Backers of Boston's Olympics bid defend controversial proposal

A proposed Olympic Stadium in Boston, Massachusetts is seen in this handout image made available January 21, 2015 by the Boston2024 group, which is organizing Boston's bid to host the 2024 Summer Olympics. REUTERS/Boston2024/Handout via Reuters ATTENTION EDITORS - THIS IMAGE HAS BEEN SUPPLIED BY A THIRD PARTY. IT IS DISTRIBUTED, EXACTLY AS RECEIVED BY REUTERS, AS A SERVICE TO CLIENTS. FOR EDITORIAL USE ONLY. NOT FOR SALE FOR MARKETING OR ADVERTISING CAMPAIGNS

BOSTON (Reuters) - Backers of Boston's embattled bid to host the 2024 Olympic Games on Monday defended the proposal against criticism that it will saddle the city with debt, saying new international guidelines will help lower costs.

The U.S. Olympic Committee in January passed up bigger cities including Los Angeles and Washington to pick Boston as the nation's bid for the 2024 Summer Games but its choice immediately came under fire by city residents and elected officials who worried taxpayers would be left to foot much of the proposed $9.5 billion cost of the event.

The cost of hosting the Games has soared in recent years, with Russia spending $51 billion on the 2014 Winter Games in Sochi.

Members of the International Olympic Committee have played up their new "Agenda 2020" approach as calling for a less expensive model that relies on existing infrastructure to keep costs down.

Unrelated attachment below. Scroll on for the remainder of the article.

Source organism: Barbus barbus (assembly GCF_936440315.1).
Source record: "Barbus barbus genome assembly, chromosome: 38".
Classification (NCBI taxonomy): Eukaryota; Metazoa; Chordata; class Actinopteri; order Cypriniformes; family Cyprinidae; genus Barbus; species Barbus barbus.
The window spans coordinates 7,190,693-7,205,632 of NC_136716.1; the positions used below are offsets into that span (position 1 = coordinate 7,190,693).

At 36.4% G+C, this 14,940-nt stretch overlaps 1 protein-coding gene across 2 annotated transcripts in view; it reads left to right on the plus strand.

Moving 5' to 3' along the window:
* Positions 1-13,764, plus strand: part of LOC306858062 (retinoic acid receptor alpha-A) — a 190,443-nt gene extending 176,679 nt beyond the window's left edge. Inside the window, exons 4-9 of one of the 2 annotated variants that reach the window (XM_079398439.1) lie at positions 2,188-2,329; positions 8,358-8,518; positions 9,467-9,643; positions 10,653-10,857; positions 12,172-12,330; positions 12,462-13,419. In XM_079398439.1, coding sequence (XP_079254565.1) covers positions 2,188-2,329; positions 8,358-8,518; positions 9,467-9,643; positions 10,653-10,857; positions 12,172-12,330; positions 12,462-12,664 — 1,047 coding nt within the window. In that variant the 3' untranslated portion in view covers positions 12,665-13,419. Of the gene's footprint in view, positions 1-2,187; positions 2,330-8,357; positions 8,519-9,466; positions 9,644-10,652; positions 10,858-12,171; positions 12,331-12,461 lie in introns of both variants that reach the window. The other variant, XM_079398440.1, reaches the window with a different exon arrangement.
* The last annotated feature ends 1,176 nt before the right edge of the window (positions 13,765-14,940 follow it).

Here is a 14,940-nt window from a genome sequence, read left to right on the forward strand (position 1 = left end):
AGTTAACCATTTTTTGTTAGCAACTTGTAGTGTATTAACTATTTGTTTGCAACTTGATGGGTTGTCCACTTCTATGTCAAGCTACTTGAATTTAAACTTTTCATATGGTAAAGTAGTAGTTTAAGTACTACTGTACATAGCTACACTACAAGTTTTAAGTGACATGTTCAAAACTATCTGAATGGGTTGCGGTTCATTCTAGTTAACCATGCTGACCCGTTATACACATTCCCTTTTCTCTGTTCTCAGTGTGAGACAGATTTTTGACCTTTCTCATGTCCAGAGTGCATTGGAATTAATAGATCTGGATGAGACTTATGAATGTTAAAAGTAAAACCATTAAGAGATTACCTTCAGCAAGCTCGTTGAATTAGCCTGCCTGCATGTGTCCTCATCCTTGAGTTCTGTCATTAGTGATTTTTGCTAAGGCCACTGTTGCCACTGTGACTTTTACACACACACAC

The IOC had seen Boston's bid, which relies on sport facilities that already exist at the city's many universities, as a model of a lower-cost bid.

"We don't want an all-expense four-week event that leaves the city potentially on the hook," Richard Davey, chief executive of Boston 2024, told a Boston City Council hearing.

A WBUR/MassInc poll of 509 registered voters last month found that a full 50 percent of Boston-area residents opposed the bid. About seven of 10 respondents said they were worried taxpayers would be left to foot the bill, though Boston Mayor Marty Walsh has repeatedly said he would not allow that to happen.

Walsh has lent his support to calls for a statewide voter referendum in 2016 that would either allow the bid to go forward or nix it. The IOC in 2017 will pick from a lineup of host cities that also include Paris, Hamburg and Rome.

Members of Boston's City Council said they remained uncertain about the bid.

"I want to be supportive of the Olympics, and I am, but I can't until we answer some of those financial questions," said City Councillor Frank Baker.

The No Boston Olympics lobbying group, which popped up last year in opposition, said in a statement it was unimpressed by the promises of a lower-cost bid.

"Agenda 2020 fails to fundamentally change the auction dynamic that leads to great outcomes for the IOC but leaves host cities awash in debt," it said.

(Reporting by Scott Malone; Editing by Lisa Lambert)

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